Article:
One man working outside Massachusetts believes the overtime hours he has worked have been paid at the wrong rate per hour. He maintains that the state in which he works has violated wage and hour laws, which has resulted in him being shorted quite a large sum of money. His case has been filed as a class action lawsuit, and it has recently been moved to a federal court.
The plaintiff worked as a security counselor at a hospital for 33 years. During his tenure, he has worked so much overtime that he was recently featured in a newspaper article because of the amount of time he spends at work. On average, the plaintiff claims he works between 70 and 90 hours per week. Although the plaintiff works far more hours than the average employee, he claims that thousands of other workers could possibly have been shorted on their overtime pay.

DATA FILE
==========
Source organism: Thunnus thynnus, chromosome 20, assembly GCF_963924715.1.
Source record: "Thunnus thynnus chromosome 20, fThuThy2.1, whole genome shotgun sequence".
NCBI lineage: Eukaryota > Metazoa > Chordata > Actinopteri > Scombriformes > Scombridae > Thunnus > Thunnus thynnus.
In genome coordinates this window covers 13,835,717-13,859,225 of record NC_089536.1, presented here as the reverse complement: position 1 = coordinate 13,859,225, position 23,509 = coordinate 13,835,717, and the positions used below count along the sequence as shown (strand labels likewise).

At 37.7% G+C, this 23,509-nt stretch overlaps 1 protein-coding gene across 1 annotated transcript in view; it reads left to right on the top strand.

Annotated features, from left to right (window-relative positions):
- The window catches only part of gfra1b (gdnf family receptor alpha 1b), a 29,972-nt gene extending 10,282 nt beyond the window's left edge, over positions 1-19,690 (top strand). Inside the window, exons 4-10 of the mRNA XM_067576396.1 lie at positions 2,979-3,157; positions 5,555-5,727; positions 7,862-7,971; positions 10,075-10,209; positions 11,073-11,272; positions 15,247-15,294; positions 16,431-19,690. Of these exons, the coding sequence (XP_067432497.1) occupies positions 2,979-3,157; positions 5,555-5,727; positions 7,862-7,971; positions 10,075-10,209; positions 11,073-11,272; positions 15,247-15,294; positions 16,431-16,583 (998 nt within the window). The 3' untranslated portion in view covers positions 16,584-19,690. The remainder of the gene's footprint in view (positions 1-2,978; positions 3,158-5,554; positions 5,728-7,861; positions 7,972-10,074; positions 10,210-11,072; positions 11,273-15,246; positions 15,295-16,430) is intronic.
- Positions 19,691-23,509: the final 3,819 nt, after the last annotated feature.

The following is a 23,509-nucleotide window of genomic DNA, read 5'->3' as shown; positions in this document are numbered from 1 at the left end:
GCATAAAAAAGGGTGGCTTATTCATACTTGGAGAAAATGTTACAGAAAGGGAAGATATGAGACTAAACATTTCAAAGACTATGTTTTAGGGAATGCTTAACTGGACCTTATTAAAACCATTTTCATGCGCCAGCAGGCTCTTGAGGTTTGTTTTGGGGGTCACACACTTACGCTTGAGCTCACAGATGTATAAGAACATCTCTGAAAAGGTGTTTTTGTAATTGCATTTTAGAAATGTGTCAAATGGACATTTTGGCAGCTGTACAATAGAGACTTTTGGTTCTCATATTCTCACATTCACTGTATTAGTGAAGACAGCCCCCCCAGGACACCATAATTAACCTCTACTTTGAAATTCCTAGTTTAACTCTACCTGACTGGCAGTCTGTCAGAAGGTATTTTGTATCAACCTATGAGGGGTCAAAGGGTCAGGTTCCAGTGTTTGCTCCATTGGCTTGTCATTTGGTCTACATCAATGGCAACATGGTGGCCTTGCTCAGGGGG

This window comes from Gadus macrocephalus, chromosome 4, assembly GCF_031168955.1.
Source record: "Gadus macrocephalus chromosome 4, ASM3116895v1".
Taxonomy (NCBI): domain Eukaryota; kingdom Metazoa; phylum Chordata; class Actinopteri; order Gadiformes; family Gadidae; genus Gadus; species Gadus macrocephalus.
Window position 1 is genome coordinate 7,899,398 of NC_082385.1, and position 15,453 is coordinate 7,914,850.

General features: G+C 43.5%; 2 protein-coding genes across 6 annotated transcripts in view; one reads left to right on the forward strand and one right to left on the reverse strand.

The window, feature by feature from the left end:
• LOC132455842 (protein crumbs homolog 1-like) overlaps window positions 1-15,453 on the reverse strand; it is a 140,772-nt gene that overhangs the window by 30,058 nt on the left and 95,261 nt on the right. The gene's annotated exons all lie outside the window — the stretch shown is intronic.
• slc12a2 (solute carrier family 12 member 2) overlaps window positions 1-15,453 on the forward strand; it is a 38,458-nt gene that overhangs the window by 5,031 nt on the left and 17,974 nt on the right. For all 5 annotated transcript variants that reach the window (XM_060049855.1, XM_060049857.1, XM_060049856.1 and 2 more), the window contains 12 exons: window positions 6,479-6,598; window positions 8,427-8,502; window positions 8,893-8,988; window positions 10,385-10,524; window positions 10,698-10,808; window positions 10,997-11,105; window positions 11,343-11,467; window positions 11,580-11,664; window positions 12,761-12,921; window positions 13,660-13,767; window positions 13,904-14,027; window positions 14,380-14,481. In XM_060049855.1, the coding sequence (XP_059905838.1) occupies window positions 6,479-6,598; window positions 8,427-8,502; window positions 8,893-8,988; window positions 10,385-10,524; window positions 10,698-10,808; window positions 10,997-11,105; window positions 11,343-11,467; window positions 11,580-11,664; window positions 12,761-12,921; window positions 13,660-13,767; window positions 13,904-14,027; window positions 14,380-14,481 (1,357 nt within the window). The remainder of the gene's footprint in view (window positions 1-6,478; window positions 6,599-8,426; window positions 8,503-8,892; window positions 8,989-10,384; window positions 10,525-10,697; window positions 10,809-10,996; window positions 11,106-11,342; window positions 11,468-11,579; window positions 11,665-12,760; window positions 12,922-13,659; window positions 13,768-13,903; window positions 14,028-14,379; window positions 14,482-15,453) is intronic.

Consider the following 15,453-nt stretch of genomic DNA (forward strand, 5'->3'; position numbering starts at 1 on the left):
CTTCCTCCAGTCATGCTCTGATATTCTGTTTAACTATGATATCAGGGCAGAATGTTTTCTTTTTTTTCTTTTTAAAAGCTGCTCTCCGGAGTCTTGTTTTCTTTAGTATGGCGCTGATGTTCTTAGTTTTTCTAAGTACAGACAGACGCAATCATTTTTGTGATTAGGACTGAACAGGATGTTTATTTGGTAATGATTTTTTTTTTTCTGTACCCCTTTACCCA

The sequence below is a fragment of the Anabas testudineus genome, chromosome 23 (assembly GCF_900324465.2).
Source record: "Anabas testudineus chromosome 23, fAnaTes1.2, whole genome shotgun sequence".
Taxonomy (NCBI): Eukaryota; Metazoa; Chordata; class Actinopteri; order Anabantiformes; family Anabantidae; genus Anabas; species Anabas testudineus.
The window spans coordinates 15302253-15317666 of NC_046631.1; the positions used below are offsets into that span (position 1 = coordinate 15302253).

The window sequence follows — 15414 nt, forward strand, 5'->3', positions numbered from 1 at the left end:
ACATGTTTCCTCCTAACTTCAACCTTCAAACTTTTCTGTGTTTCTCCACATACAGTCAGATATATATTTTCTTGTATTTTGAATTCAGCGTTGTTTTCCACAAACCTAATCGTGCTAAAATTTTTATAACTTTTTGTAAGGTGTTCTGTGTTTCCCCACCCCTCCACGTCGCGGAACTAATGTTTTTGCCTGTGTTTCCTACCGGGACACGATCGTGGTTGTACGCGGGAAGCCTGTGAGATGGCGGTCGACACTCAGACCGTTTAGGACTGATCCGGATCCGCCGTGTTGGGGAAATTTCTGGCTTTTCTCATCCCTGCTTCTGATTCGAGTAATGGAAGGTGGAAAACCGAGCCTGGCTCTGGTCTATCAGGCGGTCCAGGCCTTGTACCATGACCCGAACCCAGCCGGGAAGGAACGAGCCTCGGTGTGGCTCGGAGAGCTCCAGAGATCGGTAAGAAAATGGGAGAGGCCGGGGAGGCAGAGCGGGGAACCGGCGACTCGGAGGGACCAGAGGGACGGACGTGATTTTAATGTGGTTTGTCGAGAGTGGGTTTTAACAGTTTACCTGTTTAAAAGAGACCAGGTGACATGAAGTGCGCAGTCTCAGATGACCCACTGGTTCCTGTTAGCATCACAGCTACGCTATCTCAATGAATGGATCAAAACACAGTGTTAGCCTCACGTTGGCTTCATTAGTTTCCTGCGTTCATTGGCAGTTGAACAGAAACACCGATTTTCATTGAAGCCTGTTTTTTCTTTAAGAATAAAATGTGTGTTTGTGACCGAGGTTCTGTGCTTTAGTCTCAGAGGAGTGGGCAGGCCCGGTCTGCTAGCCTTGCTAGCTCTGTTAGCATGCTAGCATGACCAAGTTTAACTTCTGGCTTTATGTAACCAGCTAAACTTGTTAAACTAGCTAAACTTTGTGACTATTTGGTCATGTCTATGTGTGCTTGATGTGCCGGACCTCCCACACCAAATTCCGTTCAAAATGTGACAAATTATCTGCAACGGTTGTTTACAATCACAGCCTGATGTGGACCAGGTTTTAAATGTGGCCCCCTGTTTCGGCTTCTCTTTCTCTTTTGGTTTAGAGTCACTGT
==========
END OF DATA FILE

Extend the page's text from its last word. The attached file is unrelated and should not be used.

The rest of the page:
According to his complaint, employees are paid a 65-cent premium for the hours they work in the late evening and early morning. The plaintiff alleges that the state is not taking these rates into consideration when calculating overtime. Instead, employees are paid overtime based on their hourly rates minus the 65-cent premium.
If the rates were in fact paid at the wrong rate, tens of thousands of state workers could be affected. Due the sheer amount of overtime the plaintiff works each week, this potential violation of wage and hour laws could result in him being owed an average of $100 per week. In many instances, unpaid wage claims are the result of employers failing to pay overtime; however, Massachusetts workers who believe their employers have underpaid their overtime have the right to file claims.
Source: kstp.com, "Hospital Worker Sues State, Claims Minn. Shortchanging Employees' Overtime Pay", Stephen Tellier, Oct. 22, 2015